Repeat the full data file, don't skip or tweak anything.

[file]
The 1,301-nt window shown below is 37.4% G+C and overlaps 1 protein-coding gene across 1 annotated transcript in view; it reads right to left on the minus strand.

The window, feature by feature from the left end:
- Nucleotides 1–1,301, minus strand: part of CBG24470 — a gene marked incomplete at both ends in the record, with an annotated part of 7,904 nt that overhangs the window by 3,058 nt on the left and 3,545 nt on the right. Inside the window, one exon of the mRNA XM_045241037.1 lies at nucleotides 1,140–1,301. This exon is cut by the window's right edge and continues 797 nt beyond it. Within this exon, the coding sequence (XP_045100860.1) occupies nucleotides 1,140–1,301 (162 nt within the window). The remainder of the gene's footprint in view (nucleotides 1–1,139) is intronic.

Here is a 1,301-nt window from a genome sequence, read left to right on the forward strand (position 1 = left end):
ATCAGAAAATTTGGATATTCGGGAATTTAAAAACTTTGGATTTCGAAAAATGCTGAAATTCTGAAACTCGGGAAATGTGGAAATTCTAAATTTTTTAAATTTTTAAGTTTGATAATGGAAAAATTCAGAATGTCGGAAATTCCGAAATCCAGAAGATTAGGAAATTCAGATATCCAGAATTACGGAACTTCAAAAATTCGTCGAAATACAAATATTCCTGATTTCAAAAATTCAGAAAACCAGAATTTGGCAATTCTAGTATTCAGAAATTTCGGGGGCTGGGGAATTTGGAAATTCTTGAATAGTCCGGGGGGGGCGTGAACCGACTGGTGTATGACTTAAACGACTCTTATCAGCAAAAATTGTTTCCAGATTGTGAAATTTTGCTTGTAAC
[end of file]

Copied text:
The 1,301-nt window shown below is 37.4% G+C and overlaps 1 protein-coding gene across 1 annotated transcript in view; it reads right to left on the minus strand.

The window, feature by feature from the left end:
- Nucleotides 1–1,301, minus strand: part of CBG24470 — a gene marked incomplete at both ends in the record, with an annotated part of 7,904 nt that overhangs the window by 3,058 nt on the left and 3,545 nt on the right. Inside the window, one exon of the mRNA XM_045241037.1 lies at nucleotides 1,140–1,301. This exon is cut by the window's right edge and continues 797 nt beyond it. Within this exon, the coding sequence (XP_045100860.1) occupies nucleotides 1,140–1,301 (162 nt within the window). The remainder of the gene's footprint in view (nucleotides 1–1,139) is intronic.

Here is a 1,301-nt window from a genome sequence, read left to right on the forward strand (position 1 = left end):
ATCAGAAAATTTGGATATTCGGGAATTTAAAAACTTTGGATTTCGAAAAATGCTGAAATTCTGAAACTCGGGAAATGTGGAAATTCTAAATTTTTTAAATTTTTAAGTTTGATAATGGAAAAATTCAGAATGTCGGAAATTCCGAAATCCAGAAGATTAGGAAATTCAGATATCCAGAATTACGGAACTTCAAAAATTCGTCGAAATACAAATATTCCTGATTTCAAAAATTCAGAAAACCAGAATTTGGCAATTCTAGTATTCAGAAATTTCGGGGGCTGGGGAATTTGGAAATTCTTGAATAGTCCGGGGGGGGCGTGAACCGACTGGTGTATGACTTAAACGACTCTTATCAGCAAAAATTGTTTCCAGATTGTGAAATTTTGCTTGTAAC